Read about the heritage this project hopes to preserve
The history of the Mid-Atlantic was largely shaped by the availability of its natural resources and the use of its waterways in transportation and commerce. Early European settlers learned from local Native Americans how to harvest the waters. In the southern part of the region, Africans brought to work as slaves on tobacco plantations became accomplished fishermen and boat pilots. Dutch settlers on Long Island turned oysters into a cash crop, and descendants of English shipbuilding families harvested groves of Atlantic white cedar to supply their trade. The deep harbors of New York, Philadelphia, and Baltimore fostered shipping that turned the region's fishing, lumbering, and agriculture into multi-million dollar industries. As sail power gave way to steam and diesel, bay and river pilots and tugboat captains navigated more and larger cargo ships around the dangerous shoals.
Through the annual seasons of work in rural water communities, families "followed the water," passing on such knowledge as where to find fish and how to skin a muskrat and bone a shad. They redesigned boats, nets, and traps as needed for the work at hand. They carved lifelike decoys from the same native woods used in shipbuilding. Waterfowl guides helped create an early tourism industry by leading visiting hunters through local marshes.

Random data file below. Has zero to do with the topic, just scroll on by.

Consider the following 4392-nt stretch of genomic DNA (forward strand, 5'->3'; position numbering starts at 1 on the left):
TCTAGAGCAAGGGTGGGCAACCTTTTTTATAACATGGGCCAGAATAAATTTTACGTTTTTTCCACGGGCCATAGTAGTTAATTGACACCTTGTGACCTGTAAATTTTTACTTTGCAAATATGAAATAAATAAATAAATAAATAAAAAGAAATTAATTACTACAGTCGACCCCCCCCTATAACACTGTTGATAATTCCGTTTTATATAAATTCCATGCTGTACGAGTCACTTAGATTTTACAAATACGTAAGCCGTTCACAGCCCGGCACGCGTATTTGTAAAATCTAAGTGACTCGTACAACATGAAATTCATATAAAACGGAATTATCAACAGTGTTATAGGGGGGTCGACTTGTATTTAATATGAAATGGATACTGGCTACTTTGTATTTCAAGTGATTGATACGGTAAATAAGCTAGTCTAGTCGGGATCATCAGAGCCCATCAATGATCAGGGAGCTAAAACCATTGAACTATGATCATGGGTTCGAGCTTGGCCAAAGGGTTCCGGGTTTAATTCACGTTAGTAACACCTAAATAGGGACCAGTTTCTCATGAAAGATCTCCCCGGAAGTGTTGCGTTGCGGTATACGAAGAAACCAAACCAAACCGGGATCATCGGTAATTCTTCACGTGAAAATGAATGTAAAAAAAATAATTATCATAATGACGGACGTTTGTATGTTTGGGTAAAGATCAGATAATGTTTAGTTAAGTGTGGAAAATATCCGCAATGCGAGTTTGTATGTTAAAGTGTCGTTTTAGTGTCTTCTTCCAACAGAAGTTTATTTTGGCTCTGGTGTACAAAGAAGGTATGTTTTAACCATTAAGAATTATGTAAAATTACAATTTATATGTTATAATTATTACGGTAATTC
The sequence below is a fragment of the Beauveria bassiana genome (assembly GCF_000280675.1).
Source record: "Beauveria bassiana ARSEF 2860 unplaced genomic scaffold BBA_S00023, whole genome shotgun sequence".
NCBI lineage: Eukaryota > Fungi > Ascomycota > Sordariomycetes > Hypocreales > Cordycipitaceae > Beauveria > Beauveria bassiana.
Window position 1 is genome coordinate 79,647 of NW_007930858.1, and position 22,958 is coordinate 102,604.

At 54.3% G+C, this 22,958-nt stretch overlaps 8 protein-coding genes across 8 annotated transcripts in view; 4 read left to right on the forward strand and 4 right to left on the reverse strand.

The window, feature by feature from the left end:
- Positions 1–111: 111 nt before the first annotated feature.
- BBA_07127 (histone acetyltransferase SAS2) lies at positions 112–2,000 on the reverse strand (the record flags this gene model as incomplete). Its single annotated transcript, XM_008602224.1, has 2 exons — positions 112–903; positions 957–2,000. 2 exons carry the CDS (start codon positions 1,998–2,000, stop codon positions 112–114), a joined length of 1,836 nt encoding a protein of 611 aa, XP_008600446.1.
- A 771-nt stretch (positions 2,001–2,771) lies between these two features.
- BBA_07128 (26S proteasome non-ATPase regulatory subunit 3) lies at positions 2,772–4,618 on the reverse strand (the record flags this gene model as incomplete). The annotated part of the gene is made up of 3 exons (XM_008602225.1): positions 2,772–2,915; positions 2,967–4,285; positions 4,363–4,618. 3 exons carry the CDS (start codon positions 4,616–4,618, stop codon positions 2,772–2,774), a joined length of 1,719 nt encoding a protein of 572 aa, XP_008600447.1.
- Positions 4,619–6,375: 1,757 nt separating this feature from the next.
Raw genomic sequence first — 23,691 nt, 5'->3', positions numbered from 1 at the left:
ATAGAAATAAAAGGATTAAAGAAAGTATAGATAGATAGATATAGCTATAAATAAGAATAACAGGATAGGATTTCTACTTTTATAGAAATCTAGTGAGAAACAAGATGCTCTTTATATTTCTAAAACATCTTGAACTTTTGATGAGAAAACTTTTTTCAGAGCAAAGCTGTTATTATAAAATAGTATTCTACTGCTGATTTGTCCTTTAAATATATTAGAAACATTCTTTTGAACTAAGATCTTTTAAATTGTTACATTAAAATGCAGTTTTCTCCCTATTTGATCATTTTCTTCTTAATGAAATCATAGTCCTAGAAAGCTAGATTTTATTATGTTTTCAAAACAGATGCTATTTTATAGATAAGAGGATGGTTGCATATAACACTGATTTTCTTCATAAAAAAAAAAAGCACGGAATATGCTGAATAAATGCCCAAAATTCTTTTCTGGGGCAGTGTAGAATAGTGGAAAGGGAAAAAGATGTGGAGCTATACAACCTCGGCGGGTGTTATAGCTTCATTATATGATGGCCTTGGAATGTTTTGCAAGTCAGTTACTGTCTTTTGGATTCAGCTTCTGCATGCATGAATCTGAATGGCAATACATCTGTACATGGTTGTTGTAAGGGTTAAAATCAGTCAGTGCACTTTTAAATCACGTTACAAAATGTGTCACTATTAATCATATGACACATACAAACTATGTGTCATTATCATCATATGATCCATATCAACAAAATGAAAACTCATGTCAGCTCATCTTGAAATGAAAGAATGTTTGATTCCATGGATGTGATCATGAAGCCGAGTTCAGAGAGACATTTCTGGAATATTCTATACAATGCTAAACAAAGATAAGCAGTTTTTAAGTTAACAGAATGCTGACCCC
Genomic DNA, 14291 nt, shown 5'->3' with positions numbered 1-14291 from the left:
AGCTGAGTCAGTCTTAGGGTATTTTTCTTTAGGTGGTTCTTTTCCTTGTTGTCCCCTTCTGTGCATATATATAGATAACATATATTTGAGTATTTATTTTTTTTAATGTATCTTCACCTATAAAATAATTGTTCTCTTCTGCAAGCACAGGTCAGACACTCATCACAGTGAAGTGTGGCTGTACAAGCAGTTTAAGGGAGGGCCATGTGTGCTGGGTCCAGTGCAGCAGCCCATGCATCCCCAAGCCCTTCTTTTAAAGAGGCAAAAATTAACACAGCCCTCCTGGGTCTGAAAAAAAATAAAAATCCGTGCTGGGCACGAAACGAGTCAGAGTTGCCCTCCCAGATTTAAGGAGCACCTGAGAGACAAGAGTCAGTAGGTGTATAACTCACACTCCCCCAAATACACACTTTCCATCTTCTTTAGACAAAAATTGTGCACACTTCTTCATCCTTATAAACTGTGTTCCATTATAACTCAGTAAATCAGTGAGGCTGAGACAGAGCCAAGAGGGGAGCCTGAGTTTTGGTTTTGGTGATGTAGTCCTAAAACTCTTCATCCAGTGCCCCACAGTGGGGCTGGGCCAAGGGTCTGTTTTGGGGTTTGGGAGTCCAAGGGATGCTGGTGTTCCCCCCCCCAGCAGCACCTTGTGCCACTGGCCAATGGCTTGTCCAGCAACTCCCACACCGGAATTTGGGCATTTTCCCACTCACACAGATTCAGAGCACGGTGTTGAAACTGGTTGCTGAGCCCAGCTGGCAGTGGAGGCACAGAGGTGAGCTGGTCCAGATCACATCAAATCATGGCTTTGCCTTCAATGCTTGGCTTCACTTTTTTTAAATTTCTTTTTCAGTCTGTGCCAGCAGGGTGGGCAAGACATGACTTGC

Maritime Communities Today
Today, the pace of change in Mid-Atlantic maritime communities, both rural and urban, has become even more rapid. Commercial fishing is in severe decline, and many fathers discourage their children from entering the trade. Fish-packing houses have closed; fiberglass is favored over wood for building boats. But with their resilience, maritime communities are finding many ways to hold on to their heritage. In their stories can be heard not only frustration but also pride in their achievements and hope for their future.